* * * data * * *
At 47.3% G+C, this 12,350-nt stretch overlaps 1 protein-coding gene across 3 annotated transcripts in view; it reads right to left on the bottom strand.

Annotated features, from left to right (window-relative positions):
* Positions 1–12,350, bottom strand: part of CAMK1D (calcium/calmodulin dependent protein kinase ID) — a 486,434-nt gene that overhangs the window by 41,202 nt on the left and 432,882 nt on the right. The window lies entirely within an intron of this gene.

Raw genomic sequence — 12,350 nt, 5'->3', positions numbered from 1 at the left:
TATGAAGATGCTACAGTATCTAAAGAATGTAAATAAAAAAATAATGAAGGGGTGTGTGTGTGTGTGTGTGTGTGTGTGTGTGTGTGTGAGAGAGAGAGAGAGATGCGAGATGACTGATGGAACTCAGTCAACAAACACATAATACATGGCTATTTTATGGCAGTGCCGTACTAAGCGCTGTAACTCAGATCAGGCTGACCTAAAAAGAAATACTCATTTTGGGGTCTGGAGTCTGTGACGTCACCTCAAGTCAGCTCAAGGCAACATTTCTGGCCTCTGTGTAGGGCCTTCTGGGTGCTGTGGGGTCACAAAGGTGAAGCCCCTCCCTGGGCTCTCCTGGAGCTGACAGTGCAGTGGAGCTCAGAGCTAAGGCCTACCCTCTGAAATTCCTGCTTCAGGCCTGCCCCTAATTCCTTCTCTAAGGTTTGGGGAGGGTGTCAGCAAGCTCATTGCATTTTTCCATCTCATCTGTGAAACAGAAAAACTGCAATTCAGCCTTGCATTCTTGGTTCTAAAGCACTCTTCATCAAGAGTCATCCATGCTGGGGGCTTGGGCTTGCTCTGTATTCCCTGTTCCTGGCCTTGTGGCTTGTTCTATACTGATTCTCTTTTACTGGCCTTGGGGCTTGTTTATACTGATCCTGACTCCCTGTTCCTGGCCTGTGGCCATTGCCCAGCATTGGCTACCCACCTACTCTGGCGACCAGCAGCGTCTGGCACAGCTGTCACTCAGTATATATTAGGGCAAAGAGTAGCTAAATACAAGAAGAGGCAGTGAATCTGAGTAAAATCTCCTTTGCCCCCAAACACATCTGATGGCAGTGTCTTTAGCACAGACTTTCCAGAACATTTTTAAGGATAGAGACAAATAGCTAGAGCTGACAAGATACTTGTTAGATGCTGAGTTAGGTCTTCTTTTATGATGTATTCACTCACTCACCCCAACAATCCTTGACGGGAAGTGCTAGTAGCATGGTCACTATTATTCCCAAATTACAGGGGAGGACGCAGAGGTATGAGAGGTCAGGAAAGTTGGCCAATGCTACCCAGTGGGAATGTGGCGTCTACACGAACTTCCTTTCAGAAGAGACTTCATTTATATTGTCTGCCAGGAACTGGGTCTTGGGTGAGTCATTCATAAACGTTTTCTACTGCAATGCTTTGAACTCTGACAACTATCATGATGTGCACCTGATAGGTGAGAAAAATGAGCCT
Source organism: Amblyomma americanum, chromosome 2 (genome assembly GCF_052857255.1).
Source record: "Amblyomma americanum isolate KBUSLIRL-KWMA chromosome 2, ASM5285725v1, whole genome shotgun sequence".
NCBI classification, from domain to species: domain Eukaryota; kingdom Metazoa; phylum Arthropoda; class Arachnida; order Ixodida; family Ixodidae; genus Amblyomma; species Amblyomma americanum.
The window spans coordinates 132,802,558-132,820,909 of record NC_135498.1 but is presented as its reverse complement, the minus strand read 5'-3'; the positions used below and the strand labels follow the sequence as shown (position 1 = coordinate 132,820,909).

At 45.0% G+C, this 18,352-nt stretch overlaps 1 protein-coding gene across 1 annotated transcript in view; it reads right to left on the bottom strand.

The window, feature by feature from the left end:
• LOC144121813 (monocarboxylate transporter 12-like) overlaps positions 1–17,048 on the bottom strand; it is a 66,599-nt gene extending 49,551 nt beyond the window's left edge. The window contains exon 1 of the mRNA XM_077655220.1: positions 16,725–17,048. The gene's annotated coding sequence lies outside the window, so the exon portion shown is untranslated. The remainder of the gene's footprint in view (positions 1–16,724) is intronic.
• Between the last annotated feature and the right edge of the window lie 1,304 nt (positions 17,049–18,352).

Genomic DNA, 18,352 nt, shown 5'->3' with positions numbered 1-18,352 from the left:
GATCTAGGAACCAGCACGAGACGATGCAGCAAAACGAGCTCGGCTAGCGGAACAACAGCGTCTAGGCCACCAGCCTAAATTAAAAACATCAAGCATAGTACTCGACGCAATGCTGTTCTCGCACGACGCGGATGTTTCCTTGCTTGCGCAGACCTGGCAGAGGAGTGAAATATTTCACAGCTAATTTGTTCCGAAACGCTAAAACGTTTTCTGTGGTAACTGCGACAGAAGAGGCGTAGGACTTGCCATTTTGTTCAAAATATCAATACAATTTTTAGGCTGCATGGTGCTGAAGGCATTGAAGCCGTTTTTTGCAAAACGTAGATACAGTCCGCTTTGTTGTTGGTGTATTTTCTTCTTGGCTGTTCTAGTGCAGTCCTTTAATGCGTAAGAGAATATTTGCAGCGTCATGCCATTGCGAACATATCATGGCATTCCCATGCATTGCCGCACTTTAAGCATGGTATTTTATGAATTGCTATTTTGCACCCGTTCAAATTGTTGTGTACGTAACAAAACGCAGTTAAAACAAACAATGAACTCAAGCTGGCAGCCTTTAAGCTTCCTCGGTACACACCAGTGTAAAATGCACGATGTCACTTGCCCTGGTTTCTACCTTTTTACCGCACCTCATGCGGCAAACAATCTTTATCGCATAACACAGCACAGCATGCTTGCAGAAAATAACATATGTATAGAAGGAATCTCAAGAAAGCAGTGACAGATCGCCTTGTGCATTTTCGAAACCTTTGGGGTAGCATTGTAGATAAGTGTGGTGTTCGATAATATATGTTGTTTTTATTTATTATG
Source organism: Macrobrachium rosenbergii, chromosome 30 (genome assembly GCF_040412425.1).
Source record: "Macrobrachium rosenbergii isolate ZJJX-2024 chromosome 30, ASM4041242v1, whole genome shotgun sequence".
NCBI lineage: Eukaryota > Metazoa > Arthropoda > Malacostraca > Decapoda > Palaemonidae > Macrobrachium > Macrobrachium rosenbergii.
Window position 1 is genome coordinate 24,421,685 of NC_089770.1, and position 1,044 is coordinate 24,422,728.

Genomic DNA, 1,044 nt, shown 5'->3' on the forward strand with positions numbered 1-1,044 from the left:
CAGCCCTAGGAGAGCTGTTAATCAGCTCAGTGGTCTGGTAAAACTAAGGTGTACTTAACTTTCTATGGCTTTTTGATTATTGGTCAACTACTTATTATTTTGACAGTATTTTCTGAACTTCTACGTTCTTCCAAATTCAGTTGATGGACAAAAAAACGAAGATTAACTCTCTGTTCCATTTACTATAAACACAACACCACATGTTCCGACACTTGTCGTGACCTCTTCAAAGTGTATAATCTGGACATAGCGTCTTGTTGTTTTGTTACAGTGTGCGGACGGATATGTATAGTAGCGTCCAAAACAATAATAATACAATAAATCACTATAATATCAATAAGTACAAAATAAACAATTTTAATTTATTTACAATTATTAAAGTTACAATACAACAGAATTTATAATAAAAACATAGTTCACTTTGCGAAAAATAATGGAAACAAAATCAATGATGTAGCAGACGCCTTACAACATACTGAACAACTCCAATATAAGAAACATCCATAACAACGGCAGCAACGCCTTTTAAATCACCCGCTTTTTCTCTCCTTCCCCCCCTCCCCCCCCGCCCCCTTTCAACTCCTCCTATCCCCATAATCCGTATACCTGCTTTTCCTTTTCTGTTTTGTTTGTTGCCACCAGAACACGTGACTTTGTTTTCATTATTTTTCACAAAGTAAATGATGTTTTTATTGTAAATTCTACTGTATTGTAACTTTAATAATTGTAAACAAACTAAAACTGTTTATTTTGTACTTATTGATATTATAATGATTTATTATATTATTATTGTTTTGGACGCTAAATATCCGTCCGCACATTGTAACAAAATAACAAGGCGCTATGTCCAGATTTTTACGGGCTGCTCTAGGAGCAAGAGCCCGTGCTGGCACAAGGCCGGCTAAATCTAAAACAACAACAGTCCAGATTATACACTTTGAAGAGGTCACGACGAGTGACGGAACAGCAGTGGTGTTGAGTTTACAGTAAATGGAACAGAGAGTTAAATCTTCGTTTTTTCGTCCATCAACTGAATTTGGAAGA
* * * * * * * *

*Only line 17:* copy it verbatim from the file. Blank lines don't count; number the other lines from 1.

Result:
Source record: "Macrobrachium rosenbergii isolate ZJJX-2024 chromosome 30, ASM4041242v1, whole genome shotgun sequence".